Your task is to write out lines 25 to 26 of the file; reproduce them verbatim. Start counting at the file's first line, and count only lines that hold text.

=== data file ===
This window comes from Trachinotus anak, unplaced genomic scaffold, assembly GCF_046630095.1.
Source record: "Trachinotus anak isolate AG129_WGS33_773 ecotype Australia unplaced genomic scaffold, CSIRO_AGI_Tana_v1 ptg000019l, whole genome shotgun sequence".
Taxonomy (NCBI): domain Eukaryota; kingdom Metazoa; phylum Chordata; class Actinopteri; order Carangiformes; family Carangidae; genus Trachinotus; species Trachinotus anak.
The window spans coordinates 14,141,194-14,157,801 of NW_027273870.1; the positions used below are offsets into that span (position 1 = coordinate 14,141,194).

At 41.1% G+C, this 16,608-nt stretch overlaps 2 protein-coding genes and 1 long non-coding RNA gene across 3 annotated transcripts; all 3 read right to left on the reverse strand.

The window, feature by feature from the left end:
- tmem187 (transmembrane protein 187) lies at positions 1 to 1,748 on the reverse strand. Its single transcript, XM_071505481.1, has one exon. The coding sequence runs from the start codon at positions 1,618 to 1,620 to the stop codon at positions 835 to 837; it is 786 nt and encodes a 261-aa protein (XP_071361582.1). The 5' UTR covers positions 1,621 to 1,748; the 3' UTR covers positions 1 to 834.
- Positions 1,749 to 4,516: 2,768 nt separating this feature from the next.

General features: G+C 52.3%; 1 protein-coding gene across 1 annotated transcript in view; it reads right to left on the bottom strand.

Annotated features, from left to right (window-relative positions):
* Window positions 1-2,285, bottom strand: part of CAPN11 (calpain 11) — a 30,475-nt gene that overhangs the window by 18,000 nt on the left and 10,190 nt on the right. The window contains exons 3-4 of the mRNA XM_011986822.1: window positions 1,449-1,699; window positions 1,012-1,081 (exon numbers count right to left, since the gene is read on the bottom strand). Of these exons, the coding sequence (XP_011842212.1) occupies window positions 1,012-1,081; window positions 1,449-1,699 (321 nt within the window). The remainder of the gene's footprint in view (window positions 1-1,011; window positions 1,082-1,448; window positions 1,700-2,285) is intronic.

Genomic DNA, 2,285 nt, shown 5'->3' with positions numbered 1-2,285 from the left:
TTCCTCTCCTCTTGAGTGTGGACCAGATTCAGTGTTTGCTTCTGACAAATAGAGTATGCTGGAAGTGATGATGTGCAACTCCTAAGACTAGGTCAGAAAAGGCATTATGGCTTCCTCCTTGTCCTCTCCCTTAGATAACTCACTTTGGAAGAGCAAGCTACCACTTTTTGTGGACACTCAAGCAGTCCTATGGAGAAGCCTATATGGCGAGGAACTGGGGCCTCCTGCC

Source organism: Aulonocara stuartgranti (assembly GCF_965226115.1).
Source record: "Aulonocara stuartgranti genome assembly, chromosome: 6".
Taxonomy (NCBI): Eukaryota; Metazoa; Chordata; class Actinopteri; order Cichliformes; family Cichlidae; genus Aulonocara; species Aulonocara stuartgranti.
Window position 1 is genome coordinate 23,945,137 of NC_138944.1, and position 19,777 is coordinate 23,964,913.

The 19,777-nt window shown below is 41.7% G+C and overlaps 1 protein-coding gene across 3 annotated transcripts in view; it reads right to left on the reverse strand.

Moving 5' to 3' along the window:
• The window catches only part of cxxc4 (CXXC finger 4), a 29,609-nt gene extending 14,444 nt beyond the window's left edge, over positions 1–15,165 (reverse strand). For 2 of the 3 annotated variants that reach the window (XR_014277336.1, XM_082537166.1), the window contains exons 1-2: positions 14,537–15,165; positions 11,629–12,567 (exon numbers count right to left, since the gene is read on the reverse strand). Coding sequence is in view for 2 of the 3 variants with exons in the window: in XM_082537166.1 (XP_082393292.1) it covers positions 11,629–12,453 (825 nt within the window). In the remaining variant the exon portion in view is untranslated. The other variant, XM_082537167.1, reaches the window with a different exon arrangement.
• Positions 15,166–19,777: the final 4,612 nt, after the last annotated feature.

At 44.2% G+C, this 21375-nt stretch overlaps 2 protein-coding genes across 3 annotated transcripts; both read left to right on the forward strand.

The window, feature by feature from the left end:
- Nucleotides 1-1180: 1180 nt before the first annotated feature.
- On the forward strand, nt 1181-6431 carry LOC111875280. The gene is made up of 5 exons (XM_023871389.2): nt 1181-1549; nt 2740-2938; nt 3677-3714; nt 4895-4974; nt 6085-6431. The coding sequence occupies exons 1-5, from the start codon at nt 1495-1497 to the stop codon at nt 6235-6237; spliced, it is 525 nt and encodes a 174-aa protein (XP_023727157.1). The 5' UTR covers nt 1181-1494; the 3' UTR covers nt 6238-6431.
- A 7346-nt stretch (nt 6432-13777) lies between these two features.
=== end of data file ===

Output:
- On the forward strand, nt 1181-6431 carry LOC111875280. The gene is made up of 5 exons (XM_023871389.2): nt 1181-1549; nt 2740-2938; nt 3677-3714; nt 4895-4974; nt 6085-6431. The coding sequence occupies exons 1-5, from the start codon at nt 1495-1497 to the stop codon at nt 6235-6237; spliced, it is 525 nt and encodes a 174-aa protein (XP_023727157.1). The 5' UTR covers nt 1181-1494; the 3' UTR covers nt 6238-6431.
- A 7346-nt stretch (nt 6432-13777) lies between these two features.